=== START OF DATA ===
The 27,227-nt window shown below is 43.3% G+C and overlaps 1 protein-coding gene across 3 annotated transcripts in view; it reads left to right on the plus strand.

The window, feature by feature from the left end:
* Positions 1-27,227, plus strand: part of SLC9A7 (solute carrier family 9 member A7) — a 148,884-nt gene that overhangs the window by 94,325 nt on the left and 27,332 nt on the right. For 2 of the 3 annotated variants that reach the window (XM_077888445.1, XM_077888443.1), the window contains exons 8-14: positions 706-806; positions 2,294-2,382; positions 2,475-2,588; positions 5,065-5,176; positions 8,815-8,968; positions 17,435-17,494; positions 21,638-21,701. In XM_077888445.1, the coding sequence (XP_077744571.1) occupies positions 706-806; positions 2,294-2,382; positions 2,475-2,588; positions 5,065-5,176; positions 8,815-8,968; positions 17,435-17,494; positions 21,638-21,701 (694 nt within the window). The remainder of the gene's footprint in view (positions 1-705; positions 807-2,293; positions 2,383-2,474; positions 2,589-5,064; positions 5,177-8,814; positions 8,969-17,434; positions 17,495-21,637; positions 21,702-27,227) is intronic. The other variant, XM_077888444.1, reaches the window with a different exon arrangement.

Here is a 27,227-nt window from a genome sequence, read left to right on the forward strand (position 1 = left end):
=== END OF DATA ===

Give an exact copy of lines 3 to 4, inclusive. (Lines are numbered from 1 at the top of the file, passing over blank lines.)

* Positions 1-27,227, plus strand: part of SLC9A7 (solute carrier family 9 member A7) — a 148,884-nt gene that overhangs the window by 94,325 nt on the left and 27,332 nt on the right. For 2 of the 3 annotated variants that reach the window (XM_077888445.1, XM_077888443.1), the window contains exons 8-14: positions 706-806; positions 2,294-2,382; positions 2,475-2,588; positions 5,065-5,176; positions 8,815-8,968; positions 17,435-17,494; positions 21,638-21,701. In XM_077888445.1, the coding sequence (XP_077744571.1) occupies positions 706-806; positions 2,294-2,382; positions 2,475-2,588; positions 5,065-5,176; positions 8,815-8,968; positions 17,435-17,494; positions 21,638-21,701 (694 nt within the window). The remainder of the gene's footprint in view (positions 1-705; positions 807-2,293; positions 2,383-2,474; positions 2,589-5,064; positions 5,177-8,814; positions 8,969-17,434; positions 17,495-21,637; positions 21,702-27,227) is intronic. The other variant, XM_077888444.1, reaches the window with a different exon arrangement.

Here is a 27,227-nt window from a genome sequence, read left to right on the forward strand (position 1 = left end):